A new study by the United Kingdom has found that two vaccine doses offer strong protection against the variant of the coronavirus first detected in India, the Financial Times reported on Saturday.

The UK government’s data showed that two doses offered 81% protection against the B.1.617.2 variant, while a single dose offered only 33%, the newspaper reported, quoting two unidentified officials who attended a meeting where these figures were presented.

A double-dose regimen also offered 87% against the B.1.1.7 mutation detected in Kent in England, while a single dose provided 51%, according to the data.

This shows that a single vaccine dose offers less protection against the mutant strain identified in India than it does against the variant detected in the UK.

For its research, Public Health England took data from the Oxford-AstraZeneca and the BioNTech-Pfizer vaccines, according to the newspaper. Another study, a real world analysis, had shown that two doses of the Oxford-AstraZeneca coronavirus vaccine proved to be around 90% effective against symptomatic disease.

The Public Health England said in its weekly surveillance report on Thursday that the AstraZeneca vaccine was 89% effective after two doses, and 53% after the first shot. To understand the protection provided by the vaccine better, the effectiveness was also compared 4 to 13 days after vaccination. In this, the AstraZeneca shot provided 58% effectiveness after the first shot and 90% after the second.

A similar study of the Pfizer-BioNTech vaccine showed that it was 90% effective against symptomatic disease after two doses, and 54% after the first shot. When studied four to 13 days after the first vaccine dose, the effectiveness rose to 57%, and it rose to 91% after the second dose.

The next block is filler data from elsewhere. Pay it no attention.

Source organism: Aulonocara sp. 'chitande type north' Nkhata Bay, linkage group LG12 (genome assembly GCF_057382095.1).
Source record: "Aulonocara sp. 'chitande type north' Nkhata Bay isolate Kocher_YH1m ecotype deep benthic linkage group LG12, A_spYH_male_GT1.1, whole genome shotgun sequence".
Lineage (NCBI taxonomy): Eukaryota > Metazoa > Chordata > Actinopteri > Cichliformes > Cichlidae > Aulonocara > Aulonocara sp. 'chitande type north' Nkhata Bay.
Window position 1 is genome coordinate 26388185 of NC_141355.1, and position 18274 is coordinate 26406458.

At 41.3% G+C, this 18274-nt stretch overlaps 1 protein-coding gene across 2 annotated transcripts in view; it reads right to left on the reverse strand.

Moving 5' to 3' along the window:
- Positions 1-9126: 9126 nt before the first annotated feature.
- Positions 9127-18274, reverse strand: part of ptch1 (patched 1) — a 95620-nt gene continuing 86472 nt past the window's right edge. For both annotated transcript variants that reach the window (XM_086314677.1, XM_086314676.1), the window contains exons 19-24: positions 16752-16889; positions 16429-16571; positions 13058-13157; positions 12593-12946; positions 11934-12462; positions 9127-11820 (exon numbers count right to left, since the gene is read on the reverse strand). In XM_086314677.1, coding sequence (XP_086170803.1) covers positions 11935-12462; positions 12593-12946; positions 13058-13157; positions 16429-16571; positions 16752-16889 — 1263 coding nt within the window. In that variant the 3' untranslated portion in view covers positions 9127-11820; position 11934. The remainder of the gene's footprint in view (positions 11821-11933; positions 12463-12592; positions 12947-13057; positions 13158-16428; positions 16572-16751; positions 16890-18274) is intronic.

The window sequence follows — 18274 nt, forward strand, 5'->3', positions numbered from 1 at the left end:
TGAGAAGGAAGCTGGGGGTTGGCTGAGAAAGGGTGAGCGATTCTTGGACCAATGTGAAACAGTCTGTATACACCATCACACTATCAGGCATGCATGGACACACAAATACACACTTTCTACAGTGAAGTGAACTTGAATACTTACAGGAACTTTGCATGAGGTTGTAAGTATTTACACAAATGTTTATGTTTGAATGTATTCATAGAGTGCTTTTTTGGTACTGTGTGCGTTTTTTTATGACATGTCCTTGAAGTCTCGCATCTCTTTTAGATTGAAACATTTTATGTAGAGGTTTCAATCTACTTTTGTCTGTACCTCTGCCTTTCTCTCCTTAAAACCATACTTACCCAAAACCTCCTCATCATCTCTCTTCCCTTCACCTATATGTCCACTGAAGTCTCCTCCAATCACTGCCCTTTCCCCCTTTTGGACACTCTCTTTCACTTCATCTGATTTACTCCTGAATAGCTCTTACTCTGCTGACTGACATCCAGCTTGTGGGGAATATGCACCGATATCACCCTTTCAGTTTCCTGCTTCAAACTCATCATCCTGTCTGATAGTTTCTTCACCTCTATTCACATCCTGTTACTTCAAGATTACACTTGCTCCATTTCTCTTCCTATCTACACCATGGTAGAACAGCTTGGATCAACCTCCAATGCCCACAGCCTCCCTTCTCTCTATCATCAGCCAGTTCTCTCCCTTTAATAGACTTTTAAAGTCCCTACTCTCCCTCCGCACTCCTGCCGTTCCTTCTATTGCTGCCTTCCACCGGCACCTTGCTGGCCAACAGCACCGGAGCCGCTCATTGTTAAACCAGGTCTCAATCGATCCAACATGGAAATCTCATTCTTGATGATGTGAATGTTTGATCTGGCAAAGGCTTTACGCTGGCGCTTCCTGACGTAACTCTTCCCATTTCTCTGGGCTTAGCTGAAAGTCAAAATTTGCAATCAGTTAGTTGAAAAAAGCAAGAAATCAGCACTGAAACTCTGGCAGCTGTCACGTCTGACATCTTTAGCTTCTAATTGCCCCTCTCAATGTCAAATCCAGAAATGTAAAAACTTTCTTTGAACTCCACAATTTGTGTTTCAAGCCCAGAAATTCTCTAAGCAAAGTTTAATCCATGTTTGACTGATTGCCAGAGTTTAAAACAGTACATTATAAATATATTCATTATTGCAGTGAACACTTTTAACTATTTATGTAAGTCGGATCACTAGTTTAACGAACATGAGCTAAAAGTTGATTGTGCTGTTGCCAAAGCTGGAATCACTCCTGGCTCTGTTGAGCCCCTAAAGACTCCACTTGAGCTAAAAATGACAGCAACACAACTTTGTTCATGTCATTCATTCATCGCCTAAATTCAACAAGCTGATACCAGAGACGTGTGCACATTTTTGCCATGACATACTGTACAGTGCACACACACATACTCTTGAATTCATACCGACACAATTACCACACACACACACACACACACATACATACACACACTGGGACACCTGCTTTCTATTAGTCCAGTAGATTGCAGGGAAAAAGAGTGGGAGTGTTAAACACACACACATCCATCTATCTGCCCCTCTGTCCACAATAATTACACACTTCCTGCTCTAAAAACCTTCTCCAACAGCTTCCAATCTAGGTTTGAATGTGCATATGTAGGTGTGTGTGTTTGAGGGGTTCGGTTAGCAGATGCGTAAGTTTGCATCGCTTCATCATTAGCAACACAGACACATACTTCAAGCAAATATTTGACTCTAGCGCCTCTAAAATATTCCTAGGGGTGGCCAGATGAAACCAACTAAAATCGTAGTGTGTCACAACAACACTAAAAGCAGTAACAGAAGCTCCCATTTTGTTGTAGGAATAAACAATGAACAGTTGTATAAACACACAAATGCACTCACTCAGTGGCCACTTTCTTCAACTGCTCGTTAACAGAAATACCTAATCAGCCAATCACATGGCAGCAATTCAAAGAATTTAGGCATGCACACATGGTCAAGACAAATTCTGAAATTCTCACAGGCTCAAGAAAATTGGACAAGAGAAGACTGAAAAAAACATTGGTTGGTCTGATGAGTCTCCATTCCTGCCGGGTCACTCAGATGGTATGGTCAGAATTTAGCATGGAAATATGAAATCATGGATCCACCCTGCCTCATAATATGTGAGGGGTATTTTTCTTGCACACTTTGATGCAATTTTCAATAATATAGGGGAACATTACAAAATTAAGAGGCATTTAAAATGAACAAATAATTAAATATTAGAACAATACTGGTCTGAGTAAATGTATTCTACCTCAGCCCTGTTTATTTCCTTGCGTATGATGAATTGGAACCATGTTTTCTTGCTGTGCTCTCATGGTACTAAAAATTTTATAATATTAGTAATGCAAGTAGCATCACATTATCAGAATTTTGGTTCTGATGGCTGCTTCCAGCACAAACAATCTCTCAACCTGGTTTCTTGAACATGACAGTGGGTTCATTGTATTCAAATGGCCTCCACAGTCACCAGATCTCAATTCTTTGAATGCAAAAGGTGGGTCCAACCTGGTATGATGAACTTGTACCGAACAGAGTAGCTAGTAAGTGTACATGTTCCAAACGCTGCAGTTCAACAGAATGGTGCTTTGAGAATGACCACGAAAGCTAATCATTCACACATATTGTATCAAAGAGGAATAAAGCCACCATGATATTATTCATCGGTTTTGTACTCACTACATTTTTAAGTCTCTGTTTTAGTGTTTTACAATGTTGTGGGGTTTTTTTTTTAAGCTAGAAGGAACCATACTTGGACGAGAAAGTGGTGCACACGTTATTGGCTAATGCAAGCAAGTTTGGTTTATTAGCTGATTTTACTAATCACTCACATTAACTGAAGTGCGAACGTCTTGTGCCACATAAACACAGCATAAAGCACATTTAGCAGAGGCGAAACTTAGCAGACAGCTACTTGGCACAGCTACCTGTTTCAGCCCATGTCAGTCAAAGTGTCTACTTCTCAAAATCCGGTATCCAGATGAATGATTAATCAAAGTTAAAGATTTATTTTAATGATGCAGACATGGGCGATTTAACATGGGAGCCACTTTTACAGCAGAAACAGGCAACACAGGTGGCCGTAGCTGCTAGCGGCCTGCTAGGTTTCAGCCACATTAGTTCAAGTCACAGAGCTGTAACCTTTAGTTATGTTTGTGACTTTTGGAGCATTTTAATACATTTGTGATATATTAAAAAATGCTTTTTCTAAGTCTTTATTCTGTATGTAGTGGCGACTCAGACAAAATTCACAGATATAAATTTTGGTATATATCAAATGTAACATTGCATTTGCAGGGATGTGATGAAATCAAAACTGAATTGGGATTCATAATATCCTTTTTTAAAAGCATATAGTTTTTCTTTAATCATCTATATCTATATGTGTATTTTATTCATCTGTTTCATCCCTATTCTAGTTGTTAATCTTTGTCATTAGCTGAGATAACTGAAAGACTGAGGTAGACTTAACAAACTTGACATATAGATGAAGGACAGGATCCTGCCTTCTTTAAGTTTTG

However, Public Health England cautioned that the data was still developing and inconclusive.

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Covid-19: Two AstraZeneca doses around 90% effective in real-world analysis, says UK health agency

The UK has recorded 3,424 cases of the B1.617.2 variant, Bloomberg reported on Friday. The number of cases doubled in a week’s time.

Despite this, British Prime Minister Boris Johnson has expressed confidence that the lockdown in England will end as planned on June 21.

The B.1.617 variant contains two key mutations to the outer “spike” portion of the virus that attaches to human cells, according to Reuters. The World Health Organization has said the predominant lineage of B.1.617 was first identified in India last December, although an earlier version was spotted in October 2020.

On May 10, the WHO classified it as a “variant of concern,” which also includes mutations first detected in Britain, Brazil and South Africa. “There is increased transmissibility demonstrated by some preliminary studies,” Maria Van Kerkhove, WHO’s technical lead on Covid, had said. The variant has already spread to other countries, and many nations have moved to cut or restrict travel to and from India.